After seeing this low road force number the kid doing the balancing commented “Wow, that’s like a Michelin.”

#2) 4.25-oz. RF .008″

#3) 5.50-oz. RF .007″

#4) 1.50-oz. RF .009″

Cooper Tires’ website lists the tread depth for every S/T MAXX currently made as 18.5/32″, which it probably is. But it would be pretty easy to call this 19/32″ as measuring down to one-sixty-fourth can be a challenge. The original tread depth is important, more is better for most truck tires, though the long-term wear rate is also important. Combine deep tread with a low rate of wear and you have a long-lasting tire.

LT275/70R18E COOPER S/T MAXX tread depth.

Because my original 17-inch Tundra TRD wheels use tapered lug nuts, which are uncommon for modern Toyota trucks, I needed new shank-style nuts for the 18-inch wheels. Searching online I found a source for the Gorilla brand lug nuts and locks, a complete set was delivered for about $110. I’ve been using an impact-gun on Gorilla wheel locks on my 4Runner for years, and they have held up to my intense use. I wish they would fit on the OE 17-inch TRD Tundra wheels.

Shank style Gorilla locking lug nuts needed for SR5 wheels.

Driving Impressions

To be continued…

Copyright © 2012 James Langan


Traction Tire Preview Prelude

For several years I’ve been a fan of what are often called aggressive all-terrain tires. Labels and classifications can be difficult, sometimes neither descriptive nor adequate as there is much crossover, gray-area, and blurred lines with tread designs. These tires are not as open as a mud tire, but offer much more void than the typical all-terrain or all-season tire. Current examples include Mickey Thompson ATZ 4-rib, Dick Cepek F-C II, Cooper S/T Maxx, Goodyear DuraTrac, Dean SXT Mud Terrain/Cooper S/T, and the Toyo M55. These treads are also called traction or commercial traction designs.

Limited Terrain SUV Tires

When marketing types decided that utility vehicle was no longer an adequate description for 4WD utility wagons, the Sport Utility Vehicle (SUV) appeared, surged, then dominated the light-truck utility market. Lighter-duty all-terrain tires that offered less void and less traction became popular on the increasingly soft SUVs over the past two decades. It’s understandable that SUV tires became so road-biased, as invariably that’s where many log all their miles in their SUV trucks, but many of these conservative “all-terrain” treads would be more accurately described as all-season tires.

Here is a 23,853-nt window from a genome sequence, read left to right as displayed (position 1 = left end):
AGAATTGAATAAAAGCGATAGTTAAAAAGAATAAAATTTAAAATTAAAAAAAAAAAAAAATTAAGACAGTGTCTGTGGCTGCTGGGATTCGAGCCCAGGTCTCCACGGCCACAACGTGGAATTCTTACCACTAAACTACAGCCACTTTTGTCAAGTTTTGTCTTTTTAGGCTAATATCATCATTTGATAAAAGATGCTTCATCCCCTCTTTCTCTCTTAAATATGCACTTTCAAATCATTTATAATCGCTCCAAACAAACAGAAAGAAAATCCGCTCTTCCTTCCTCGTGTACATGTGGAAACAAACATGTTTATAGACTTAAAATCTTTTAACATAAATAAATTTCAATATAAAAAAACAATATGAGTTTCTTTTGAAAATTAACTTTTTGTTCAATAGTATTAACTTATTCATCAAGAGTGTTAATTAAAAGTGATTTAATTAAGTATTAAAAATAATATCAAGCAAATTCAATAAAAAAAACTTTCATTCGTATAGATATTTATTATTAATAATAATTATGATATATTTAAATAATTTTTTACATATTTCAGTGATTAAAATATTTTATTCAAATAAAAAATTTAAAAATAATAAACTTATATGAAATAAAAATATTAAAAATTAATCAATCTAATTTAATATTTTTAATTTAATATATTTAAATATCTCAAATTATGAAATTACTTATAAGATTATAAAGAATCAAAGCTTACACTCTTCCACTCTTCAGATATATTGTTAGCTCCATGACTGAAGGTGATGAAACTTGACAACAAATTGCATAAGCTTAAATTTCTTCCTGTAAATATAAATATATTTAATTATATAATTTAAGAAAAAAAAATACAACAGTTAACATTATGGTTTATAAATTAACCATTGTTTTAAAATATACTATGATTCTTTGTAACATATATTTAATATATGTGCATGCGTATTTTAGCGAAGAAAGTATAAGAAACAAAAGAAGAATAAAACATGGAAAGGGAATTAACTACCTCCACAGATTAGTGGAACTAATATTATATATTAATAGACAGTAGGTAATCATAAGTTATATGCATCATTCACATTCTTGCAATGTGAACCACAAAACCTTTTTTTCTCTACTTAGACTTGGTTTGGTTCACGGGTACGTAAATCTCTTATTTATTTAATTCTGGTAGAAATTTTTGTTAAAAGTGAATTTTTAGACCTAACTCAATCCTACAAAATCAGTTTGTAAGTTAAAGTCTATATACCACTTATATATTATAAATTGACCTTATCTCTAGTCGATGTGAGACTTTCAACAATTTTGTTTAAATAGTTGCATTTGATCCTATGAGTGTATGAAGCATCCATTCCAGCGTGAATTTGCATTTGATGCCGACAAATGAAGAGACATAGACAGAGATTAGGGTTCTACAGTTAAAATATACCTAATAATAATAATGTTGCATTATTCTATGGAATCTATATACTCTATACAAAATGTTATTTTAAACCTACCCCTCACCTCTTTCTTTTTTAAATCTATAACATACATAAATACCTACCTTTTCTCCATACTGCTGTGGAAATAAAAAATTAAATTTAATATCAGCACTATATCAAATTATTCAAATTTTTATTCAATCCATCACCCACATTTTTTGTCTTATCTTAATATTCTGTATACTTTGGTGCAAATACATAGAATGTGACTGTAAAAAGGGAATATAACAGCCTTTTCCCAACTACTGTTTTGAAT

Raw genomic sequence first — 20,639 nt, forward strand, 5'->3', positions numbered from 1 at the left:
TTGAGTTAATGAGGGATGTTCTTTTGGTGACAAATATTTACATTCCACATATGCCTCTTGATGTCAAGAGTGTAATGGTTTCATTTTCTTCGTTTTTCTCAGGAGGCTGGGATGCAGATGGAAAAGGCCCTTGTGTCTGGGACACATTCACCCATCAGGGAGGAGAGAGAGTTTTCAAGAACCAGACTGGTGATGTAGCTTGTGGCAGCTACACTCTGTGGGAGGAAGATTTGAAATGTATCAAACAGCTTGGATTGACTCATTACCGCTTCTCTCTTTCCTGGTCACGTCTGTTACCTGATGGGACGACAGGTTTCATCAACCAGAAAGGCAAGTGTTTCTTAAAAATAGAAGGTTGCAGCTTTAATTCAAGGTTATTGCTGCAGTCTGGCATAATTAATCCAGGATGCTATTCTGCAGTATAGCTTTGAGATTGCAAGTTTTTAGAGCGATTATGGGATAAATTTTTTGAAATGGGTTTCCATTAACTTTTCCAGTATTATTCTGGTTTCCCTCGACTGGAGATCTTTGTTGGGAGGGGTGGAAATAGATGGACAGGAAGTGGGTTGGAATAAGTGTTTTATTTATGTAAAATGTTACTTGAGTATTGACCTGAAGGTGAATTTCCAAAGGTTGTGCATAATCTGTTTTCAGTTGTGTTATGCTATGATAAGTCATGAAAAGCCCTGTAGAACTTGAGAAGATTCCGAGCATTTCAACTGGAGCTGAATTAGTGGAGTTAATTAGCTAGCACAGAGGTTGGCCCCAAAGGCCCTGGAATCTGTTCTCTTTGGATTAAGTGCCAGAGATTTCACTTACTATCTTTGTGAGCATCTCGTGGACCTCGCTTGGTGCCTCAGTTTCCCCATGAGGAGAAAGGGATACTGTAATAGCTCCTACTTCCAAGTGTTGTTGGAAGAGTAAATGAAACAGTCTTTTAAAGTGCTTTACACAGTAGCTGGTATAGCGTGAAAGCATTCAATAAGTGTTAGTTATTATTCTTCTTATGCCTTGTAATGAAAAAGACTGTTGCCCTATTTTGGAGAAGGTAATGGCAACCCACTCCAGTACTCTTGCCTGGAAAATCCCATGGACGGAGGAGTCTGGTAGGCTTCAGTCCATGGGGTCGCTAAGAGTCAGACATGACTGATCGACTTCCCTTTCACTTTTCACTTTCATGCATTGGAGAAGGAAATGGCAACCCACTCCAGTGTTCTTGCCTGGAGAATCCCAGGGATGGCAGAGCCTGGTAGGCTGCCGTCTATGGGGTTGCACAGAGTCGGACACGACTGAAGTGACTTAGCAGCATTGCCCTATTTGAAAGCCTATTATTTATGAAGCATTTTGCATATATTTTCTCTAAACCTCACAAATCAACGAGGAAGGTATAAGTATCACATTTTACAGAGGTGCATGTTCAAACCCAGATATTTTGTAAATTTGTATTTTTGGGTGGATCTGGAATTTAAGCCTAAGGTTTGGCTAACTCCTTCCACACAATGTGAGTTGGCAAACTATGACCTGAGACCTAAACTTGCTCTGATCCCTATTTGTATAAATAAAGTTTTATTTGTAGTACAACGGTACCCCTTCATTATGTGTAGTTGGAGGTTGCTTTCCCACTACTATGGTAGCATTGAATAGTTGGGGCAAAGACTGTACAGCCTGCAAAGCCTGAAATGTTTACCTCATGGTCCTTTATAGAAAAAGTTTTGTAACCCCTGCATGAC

Michelin Cross Terrain SUV tire, properly labeled an all-season highway tire.

Despite the 4WD SUV becoming the modern on-highway station wagon for much of the U.S. if not most of North America, there are still those that want their 4WD wagons to be body-on-frame truck designs, shod with better, higher void traction tires. These folks include hunters, sportsmen, off-highway adventurers, people who live or work in rural areas, and those who travel in serve climates. For a variety of reasons a mud terrain tire may not be preferred (less MPG, longevity, and less traction on wet roads, with more noise) but a low void all-season tire labeled and masquerading as an all-terrain often doesn’t do the job either.

More void is desirable to absorb debris and let it escape. The wetter the material the more void you might want, and open, lug designs are typically louder, though modern tire design has reduced the noise penalty for some traction tires.

Toyo M55 & Multi-Mile TXR LT255/85R16D

What Size

I’ve never been a fan of needlessly wide tires, but wide tires have dominated the enthusiast 4×4 truck aftermarket for several years. Fat tires work well for some applications, but have many limitations for common usage, particularly on-pavement, where even the most active off-highway explorers travel thousands of miles each year. A slight correction seems to have occurred, where not every enthusiast 4×4 tire needs to be over 12-inches wide; 285 mm wide tires have caught on.